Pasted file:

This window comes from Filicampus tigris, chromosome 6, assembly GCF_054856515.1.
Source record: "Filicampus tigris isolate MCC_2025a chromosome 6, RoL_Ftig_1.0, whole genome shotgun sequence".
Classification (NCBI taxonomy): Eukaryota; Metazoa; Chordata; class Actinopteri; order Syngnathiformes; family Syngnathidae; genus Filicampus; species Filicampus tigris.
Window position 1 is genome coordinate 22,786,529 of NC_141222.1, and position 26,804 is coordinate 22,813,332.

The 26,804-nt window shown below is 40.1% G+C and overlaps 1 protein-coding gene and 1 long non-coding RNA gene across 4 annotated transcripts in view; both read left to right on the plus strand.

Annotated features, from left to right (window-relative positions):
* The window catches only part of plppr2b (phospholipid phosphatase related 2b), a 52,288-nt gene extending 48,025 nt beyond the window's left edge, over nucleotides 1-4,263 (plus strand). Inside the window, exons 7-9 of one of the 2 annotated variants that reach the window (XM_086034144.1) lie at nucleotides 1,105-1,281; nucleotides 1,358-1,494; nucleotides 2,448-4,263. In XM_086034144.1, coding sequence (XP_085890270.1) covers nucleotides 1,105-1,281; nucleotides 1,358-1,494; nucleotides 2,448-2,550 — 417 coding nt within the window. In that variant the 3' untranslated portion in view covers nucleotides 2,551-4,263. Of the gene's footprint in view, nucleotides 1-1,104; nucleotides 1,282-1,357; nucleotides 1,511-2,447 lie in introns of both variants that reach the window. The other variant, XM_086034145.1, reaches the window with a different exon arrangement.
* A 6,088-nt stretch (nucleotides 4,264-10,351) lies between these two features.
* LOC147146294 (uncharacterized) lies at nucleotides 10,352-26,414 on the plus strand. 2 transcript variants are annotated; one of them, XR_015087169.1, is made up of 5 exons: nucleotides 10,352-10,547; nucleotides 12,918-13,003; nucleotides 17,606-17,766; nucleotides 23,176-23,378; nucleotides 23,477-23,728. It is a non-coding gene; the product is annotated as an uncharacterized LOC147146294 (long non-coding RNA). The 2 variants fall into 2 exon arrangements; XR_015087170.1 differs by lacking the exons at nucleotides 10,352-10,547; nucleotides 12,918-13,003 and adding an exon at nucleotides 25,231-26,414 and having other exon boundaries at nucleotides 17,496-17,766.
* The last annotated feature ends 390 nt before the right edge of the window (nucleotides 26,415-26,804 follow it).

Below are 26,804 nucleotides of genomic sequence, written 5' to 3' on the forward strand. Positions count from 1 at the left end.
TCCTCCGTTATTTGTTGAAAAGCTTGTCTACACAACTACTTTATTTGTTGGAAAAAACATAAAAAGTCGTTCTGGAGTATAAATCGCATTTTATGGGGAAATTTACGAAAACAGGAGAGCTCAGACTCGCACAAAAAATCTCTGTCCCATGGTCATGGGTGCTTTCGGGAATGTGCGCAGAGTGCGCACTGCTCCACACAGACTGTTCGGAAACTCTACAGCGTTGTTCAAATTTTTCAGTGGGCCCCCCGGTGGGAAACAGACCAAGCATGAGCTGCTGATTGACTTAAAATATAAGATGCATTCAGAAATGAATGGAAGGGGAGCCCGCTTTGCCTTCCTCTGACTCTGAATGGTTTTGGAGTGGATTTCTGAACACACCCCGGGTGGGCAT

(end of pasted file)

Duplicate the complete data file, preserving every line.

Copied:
This window comes from Filicampus tigris, chromosome 6, assembly GCF_054856515.1.
Source record: "Filicampus tigris isolate MCC_2025a chromosome 6, RoL_Ftig_1.0, whole genome shotgun sequence".
Classification (NCBI taxonomy): Eukaryota; Metazoa; Chordata; class Actinopteri; order Syngnathiformes; family Syngnathidae; genus Filicampus; species Filicampus tigris.
Window position 1 is genome coordinate 22,786,529 of NC_141222.1, and position 26,804 is coordinate 22,813,332.

The 26,804-nt window shown below is 40.1% G+C and overlaps 1 protein-coding gene and 1 long non-coding RNA gene across 4 annotated transcripts in view; both read left to right on the plus strand.

Annotated features, from left to right (window-relative positions):
* The window catches only part of plppr2b (phospholipid phosphatase related 2b), a 52,288-nt gene extending 48,025 nt beyond the window's left edge, over nucleotides 1-4,263 (plus strand). Inside the window, exons 7-9 of one of the 2 annotated variants that reach the window (XM_086034144.1) lie at nucleotides 1,105-1,281; nucleotides 1,358-1,494; nucleotides 2,448-4,263. In XM_086034144.1, coding sequence (XP_085890270.1) covers nucleotides 1,105-1,281; nucleotides 1,358-1,494; nucleotides 2,448-2,550 — 417 coding nt within the window. In that variant the 3' untranslated portion in view covers nucleotides 2,551-4,263. Of the gene's footprint in view, nucleotides 1-1,104; nucleotides 1,282-1,357; nucleotides 1,511-2,447 lie in introns of both variants that reach the window. The other variant, XM_086034145.1, reaches the window with a different exon arrangement.
* A 6,088-nt stretch (nucleotides 4,264-10,351) lies between these two features.
* LOC147146294 (uncharacterized) lies at nucleotides 10,352-26,414 on the plus strand. 2 transcript variants are annotated; one of them, XR_015087169.1, is made up of 5 exons: nucleotides 10,352-10,547; nucleotides 12,918-13,003; nucleotides 17,606-17,766; nucleotides 23,176-23,378; nucleotides 23,477-23,728. It is a non-coding gene; the product is annotated as an uncharacterized LOC147146294 (long non-coding RNA). The 2 variants fall into 2 exon arrangements; XR_015087170.1 differs by lacking the exons at nucleotides 10,352-10,547; nucleotides 12,918-13,003 and adding an exon at nucleotides 25,231-26,414 and having other exon boundaries at nucleotides 17,496-17,766.
* The last annotated feature ends 390 nt before the right edge of the window (nucleotides 26,415-26,804 follow it).

Below are 26,804 nucleotides of genomic sequence, written 5' to 3' on the forward strand. Positions count from 1 at the left end.
TCCTCCGTTATTTGTTGAAAAGCTTGTCTACACAACTACTTTATTTGTTGGAAAAAACATAAAAAGTCGTTCTGGAGTATAAATCGCATTTTATGGGGAAATTTACGAAAACAGGAGAGCTCAGACTCGCACAAAAAATCTCTGTCCCATGGTCATGGGTGCTTTCGGGAATGTGCGCAGAGTGCGCACTGCTCCACACAGACTGTTCGGAAACTCTACAGCGTTGTTCAAATTTTTCAGTGGGCCCCCCGGTGGGAAACAGACCAAGCATGAGCTGCTGATTGACTTAAAATATAAGATGCATTCAGAAATGAATGGAAGGGGAGCCCGCTTTGCCTTCCTCTGACTCTGAATGGTTTTGGAGTGGATTTCTGAACACACCCCGGGTGGGCAT